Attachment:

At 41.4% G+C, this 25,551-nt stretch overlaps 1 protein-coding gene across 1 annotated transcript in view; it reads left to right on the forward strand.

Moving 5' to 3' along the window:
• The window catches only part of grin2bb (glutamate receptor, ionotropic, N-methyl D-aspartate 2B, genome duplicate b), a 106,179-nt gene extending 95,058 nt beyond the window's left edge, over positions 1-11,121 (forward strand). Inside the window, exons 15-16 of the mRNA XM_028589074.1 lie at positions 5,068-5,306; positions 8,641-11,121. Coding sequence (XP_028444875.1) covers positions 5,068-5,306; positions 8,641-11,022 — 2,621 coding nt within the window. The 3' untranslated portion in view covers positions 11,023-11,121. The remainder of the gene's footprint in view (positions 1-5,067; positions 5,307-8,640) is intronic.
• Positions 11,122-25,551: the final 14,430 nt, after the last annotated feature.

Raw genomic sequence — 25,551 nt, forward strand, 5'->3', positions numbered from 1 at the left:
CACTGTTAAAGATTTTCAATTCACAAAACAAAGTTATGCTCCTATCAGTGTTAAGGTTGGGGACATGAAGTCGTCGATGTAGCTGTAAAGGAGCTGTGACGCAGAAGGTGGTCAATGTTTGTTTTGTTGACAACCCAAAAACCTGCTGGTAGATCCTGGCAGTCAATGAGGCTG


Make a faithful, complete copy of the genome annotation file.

At 41.4% G+C, this 25,551-nt stretch overlaps 1 protein-coding gene across 1 annotated transcript in view; it reads left to right on the forward strand.

Moving 5' to 3' along the window:
• The window catches only part of grin2bb (glutamate receptor, ionotropic, N-methyl D-aspartate 2B, genome duplicate b), a 106,179-nt gene extending 95,058 nt beyond the window's left edge, over positions 1-11,121 (forward strand). Inside the window, exons 15-16 of the mRNA XM_028589074.1 lie at positions 5,068-5,306; positions 8,641-11,121. Coding sequence (XP_028444875.1) covers positions 5,068-5,306; positions 8,641-11,022 — 2,621 coding nt within the window. The 3' untranslated portion in view covers positions 11,023-11,121. The remainder of the gene's footprint in view (positions 1-5,067; positions 5,307-8,640) is intronic.
• Positions 11,122-25,551: the final 14,430 nt, after the last annotated feature.

Raw genomic sequence — 25,551 nt, forward strand, 5'->3', positions numbered from 1 at the left:
CACTGTTAAAGATTTTCAATTCACAAAACAAAGTTATGCTCCTATCAGTGTTAAGGTTGGGGACATGAAGTCGTCGATGTAGCTGTAAAGGAGCTGTGACGCAGAAGGTGGTCAATGTTTGTTTTGTTGACAACCCAAAAACCTGCTGGTAGATCCTGGCAGTCAATGAGGCTG